Wednesday, December 13, 2017

Benjamin Woodward---Money Maker--Counterfeiter

While researching the Cook line I came across the story of Benjamin Woodward a money maker-- but not the legal way.  He was a counterfeiter.  I developed a timeline of events using the articles that I was able to find at the site.   The Cookes named in the first incident are likely cousins of mine.   Our Y DNA links to Shem Cooke(who married Ann Rucker) out of Virginia and Granville Co. North Carolina.  I can't positively identify them as there are many who carry the same name in the Cooke family and who live in the same area but given the Rucker name is also mentioned I'd consider it highly likely that there is a connection. Keep in mind while you read this that the punishment for counterfeiting was death.  This could be a movie plot.

1773 25 Feb (Thur) --- The Virginia Gazette(Williamsburg, VA) Page 3
Capt. John Lightfoot returns from a trip to Pittsylvania on order of Gov. to apprehend and bring Benjamin Cooke, Joseph Cooke, James Cooke, Benjamin Woodward and Peter Medley in for questioning.  John Short, a former under Sheriff had reason to believe they were involved in counterfeiting and passing counterfeit notes.  At the time they were taken in, they had been at their shop where tools used in the producing counterfeit notes and coins were found.  All subjects with the exception of James Cooke(he did not appear to have done anything criminal) were taken on to jail and will go to York for further examination next Tuesday.  Several others also committed to jail on suspicion of being involved with the counterfeiting.  Gideon Rucker and Shem Cooke of Pittsylvania and John Hightower and William Hightower of Lunenburg have fled and the Governor is offering a reward.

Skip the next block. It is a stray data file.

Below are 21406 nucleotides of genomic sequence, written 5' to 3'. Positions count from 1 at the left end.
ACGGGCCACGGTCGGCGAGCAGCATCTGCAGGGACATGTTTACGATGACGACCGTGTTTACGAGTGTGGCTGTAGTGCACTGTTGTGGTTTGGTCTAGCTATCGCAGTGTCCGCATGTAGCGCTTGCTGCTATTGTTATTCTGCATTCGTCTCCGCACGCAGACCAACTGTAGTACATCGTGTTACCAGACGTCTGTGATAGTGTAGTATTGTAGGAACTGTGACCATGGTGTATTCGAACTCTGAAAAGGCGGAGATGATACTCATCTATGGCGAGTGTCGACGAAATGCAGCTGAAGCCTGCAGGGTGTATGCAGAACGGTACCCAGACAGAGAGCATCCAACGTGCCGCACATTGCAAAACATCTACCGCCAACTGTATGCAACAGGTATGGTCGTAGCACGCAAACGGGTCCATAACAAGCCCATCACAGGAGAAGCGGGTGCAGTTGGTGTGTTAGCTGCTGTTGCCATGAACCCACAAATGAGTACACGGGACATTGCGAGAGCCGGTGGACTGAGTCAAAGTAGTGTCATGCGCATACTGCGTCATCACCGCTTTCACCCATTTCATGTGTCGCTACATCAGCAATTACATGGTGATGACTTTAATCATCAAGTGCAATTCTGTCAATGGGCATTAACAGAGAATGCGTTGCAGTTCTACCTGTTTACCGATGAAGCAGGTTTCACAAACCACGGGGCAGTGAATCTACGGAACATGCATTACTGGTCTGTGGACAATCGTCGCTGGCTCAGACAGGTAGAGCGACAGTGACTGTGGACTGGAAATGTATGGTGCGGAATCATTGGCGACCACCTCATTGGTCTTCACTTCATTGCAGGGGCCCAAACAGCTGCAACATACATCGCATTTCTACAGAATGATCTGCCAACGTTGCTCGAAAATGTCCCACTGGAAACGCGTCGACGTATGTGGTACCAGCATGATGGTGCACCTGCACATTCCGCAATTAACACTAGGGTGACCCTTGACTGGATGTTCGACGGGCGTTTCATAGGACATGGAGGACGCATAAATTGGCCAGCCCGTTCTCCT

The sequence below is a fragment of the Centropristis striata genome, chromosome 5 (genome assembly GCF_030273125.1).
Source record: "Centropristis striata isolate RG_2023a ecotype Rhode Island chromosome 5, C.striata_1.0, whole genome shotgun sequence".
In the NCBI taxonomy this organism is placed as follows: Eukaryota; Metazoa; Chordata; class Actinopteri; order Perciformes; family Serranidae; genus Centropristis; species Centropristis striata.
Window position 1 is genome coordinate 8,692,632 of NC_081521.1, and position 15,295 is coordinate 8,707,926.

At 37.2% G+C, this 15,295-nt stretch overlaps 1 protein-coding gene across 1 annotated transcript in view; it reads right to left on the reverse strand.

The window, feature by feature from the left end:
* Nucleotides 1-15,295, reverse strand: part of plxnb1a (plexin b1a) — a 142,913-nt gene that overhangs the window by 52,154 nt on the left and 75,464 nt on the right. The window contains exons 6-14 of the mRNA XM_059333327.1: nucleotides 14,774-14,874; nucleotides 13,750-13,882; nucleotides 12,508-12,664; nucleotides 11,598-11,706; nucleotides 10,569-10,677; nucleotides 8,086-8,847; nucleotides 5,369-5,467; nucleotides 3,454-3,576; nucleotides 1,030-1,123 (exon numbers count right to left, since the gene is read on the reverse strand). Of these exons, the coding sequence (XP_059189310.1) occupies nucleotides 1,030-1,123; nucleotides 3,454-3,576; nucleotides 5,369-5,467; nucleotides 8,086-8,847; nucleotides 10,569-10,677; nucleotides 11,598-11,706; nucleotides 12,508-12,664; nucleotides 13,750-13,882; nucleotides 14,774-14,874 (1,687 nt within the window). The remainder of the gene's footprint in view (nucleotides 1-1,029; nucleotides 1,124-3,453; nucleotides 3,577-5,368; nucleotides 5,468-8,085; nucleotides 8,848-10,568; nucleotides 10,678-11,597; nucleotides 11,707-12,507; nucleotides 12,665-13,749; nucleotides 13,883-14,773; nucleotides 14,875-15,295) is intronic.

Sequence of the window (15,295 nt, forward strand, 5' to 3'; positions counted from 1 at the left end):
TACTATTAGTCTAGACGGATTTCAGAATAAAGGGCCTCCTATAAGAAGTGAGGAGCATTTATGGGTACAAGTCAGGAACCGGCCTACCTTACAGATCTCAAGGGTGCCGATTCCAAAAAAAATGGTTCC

1773 22 Apr (Thu)---The Virginia Gazette  (Williamsburg, Virginia) Page 3
Benjamin Cook, Benjamin Woodward, Joseph Cook, and Peter Medley, from Pittsylvania, for counterfeiting Gold and Silver Coins, and passing Counterfeit Treasury Notes:  Acquitted.  "The Testimony of John Short, the principal evidence against the prisoners, was invalidated by sundry evidences in their behalf, who proved him a most atrocious Villain;  and their counsel even made a motion in court to have him indicted for perjury.   He is since gone off; and has left behind him in this city, a wife and six helpless children in most pitiful circumstances."

1775 14 Sep (Thu) ---Rind's Virginia Gazette (Williamsburg, VA)  Page 3
Benjamin Woodward publishes denial of claims that he is involved in counterfeiting.

1776  19 Jul  (Fri) --- Purdie's Virginia Gazette (Williamsburg, VA) Page 2
Benjamin Woodward brought to town with 4 other suspected accomplices.

1776  30 Aug  (Fri) Purdie's Virginia Gazette (Williamsburg, Virginia) Page 3

1790 18 Jun (Fri)---The State Gazette of North-Carolina (New Bern, NC) Page 3
Terrance Thynne is brought in on charges of passing counterfeit bills.  He claims no knowledge that the bills not being authentic.  He obtained them from Benjamin Woodward.  Thynne's witness is also found to have been guilty of passing counterfeit.  James Arthur is also brought in and more information on Benjamin Woodward's operation is obtained.

1792 25 Jul (Wed)---The Pennsylvania Gazette(Philadelphia, PA) pg 3

Statement from Baltimore on July 18th. Beware of counterfeits of Virginia Military Certificates. believed to be passed by the brother of Benjamin Woodward of Dinwiddie Co. near Petersburgh, Virginia. While it doesn't give the first name of Woodward's brother it is likely the Jesse Woodward mentioned in the previous article. Description about 5' 7" or 8" well set, about 40 years old with short black hair, little grey ruddy complexion, dark eyes, with a small piece of his nose bit off(near upper part of right nostril) Last seen wearing black hat and cloth coat, nankeen waistcoat and breeches.

The following article from The Progress-Index(Petersburg, VA) tells a little more about Benjamin Woodward. The Dinwiddie Counterfeiter article by Tamara Eastman

Google Books also have a few that mention counterfeiter, Benjamin Woodward. I'm sure there was a lot more to the story.

1 comment:

  1. Anonymous3:15 PM

    Great true story, fascinating. I did hear "shake your moneymaker" playing as the soundtrack :) - Nick